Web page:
Sunday, 04 December 2011
This is a guest post from Christie's Corner.
I’m doing my part to make beans hip and cool. I even I walked through downtown Toronto clutching a clear plastic bag brimming with the four pounds of brightly colored lentils, legumes and beans picture above. No one laughed. No one pointed at me. And if I may say so, I think the odd fashionista stole a sideways glance as I strutted my stuff down King Street.
I hadn’t planned on being the poster girl for legumes. I was in Toronto to meet up with Julie Van Rosendaal, this time in wasp-free, neutral territory. She says she’s fine with my previous behaviour, but I notice she brought protection — her coauthor Sue Duncan.
Julie and Sue were in Ontario to promote their new book Spilling the Beans: Cooking and Baking with Beans and Grains Every Day. Part way through the interview, Julie realized her 2 kgs of demo beans would not fit into her luggage and she turned her big blue eyes to me in desperation. Being a cooperative person, I left the interview with lots of information and enough fibre to clean out an elephant.
During the course of the conversation, I learned several compelling pro-bean points. Enough to not only have me haul them about Canada’s largest city, but to feel darned good about it. Beans are great because:
- They’re nutritious: Lentils and legumes add dietary fibre and protein to your diet at a minimal cost.
- They’re easy to cook: To quote Julie, “You put water on them. You go away.”
- They’re suited to almost every diet: They appeal to vegetarians, vegan and meat-eaters alike. They are also fine for diabetics and those on gluten-free diets. Better yet, few people are allergic to them, so they’re a safe bet at dinner parties or pot lucks.
- They’re Canadian: Canada is by far the world’s largest exporter of lentils, with the lion’s share coming out of Saskatchewan. Chances are, if you’re eating lentils or legumes, they’re from the Canadian Prairies.
- They’re good for the environment: Lentils fix nitrogen in the soil so the farmers use less when planting future crops. Also, these fields require less ploughing and weeding than other crops, so they not only reduce labour, they also use less fuel.
- They could be the start of something beautiful: Yes, buying this book supports two wonderful people, but there’s more. Julie and Sue practically promised me that if Spilling the Beans sells well they will collaborate on another title. I didn’t get them to pinky swear, but I do have witnesses, so that’s solid. Right?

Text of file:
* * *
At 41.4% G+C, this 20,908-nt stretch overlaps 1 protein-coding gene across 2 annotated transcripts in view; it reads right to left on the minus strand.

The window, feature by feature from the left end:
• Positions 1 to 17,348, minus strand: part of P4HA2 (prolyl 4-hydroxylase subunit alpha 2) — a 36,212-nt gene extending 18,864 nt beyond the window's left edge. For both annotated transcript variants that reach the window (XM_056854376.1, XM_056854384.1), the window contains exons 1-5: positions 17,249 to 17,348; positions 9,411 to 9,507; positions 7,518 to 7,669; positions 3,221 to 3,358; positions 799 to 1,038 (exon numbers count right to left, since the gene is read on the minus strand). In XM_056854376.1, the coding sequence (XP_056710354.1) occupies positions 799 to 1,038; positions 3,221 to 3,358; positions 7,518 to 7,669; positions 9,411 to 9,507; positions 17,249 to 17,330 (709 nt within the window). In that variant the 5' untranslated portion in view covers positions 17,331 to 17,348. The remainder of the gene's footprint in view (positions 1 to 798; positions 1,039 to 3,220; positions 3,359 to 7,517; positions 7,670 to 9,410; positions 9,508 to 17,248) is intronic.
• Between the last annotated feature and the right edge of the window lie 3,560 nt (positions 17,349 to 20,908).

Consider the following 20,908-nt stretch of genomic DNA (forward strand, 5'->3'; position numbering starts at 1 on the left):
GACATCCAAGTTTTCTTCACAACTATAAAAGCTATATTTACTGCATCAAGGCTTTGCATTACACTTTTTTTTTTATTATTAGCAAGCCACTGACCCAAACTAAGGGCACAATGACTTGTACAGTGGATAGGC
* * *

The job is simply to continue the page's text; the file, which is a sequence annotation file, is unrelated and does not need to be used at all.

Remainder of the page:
Ready to try some beans? Fold them into soups, sprinkle them on salads, serve them as a side dishes or — put them into baking. Julie and Sue assure me that you can put them into baking without compromising the final dish. So, I tested their theory on a recipe where the beans couldn’t hide behind strong flavours. I made the waffle recipe and compared the results to the bean-free classic, Waffles of Insane Greatness. Would the beans go undetected or would I have to show up at Julie’s door with a bag of beans in one hand and a can of spray canola in the other?
I made a batch. They disappeared.
The next day I made a second batch. Same thing.
Julie’s windows are safe. My waffle iron is not.Buttermilk Waffles
Excerpt from Spilling the Beans: Cooking and Baking with Beans and Grains Every Day by Julie Van Rosendall and Sue Duncan. Published by Whitecap Books © 2011.
- 1 cup all-purpose or whole wheat flour
- 1/4 cup cornstarch
- 1 Tbsp sugar
- 1/2 tsp baking powder
- 1/4 tsp baking soda
- 1/4 tsp salt
- 1 cup canned white beans*, rinsed and drained
- 1 1/2 cups buttermilk
- 1/4 cup canola oil
- 1 large egg
- 1 tsp vanilla
In a medium bowl, stir together the flour, cornstarch, sugar, baking powder, baking soda and salt.
In the bowl of a food processor, puree the beans with 1/2 cup of the buttermilk and the oil, egg and vanilla, until smooth. Add to the dry ingredients along with the remaining cup of buttermilk and whisk until just combined.
Spray your waffle maker with non-stick cooking spray, pre-heat it, and cook the batter according to your machine’s specifications. Serve immediately or keep warm, uncovered in a 200°F oven.
*Use canned white kidney beans or navy beans. While I’m an advocate of cooking beans from scratch, Julie says tinned beans are better if you want them to disappear into a recipe such as cakes, brownies or bread. If you’re concerned about salt, rinse them thoroughly. You’ll reduce the sodium by about 40%.
Review in Brief
This book will appeal to: Anyone who wants to improve their diet without substantially altering their lifestyle or learning a new culinary technique. As Sue says, “It’s not all or nothing. There’s no need to change your diet.” This book will show you how to up the fibre without inviting complaints, risking bankruptcy or compromising your culinary reputation.
Must try recipes:
- Aloo Gobi with Chickpeas: In this version of the classic cauliflower and potato curry, sweet potatoes and chickpeas replace the white potatoes.
- Curried Quinoa Salad with Black Beans & Mango: With quinoa, black beans, cilantro, mangoes and cumin, it’s easy to see why this is Julie’s favourite.
- Black Bean Breakfast Burrtitos: This flavourful, any-time-of-day dish will appeal to those like me who are breakfast-impaired and hate the thought of starting the day with cereal.
Biggest delight: Intitially, I was delighted to see shots of Julie’s house. I thought, “Hey, I’ve eaten there.” and “Isn’t that the window I sprayed with canola?” But even if you haven’t had the pleasure of brunching at Julie’s you’ll enjoy the sheer ingenuity of the recipes. Sure, you’ll get the expected soups, side dishes and lots of mains, but there’s also granola bars, carrot cake, biscotti and pizza dough. Best of all, Sue invented candied lentils, which double for graham crumbs.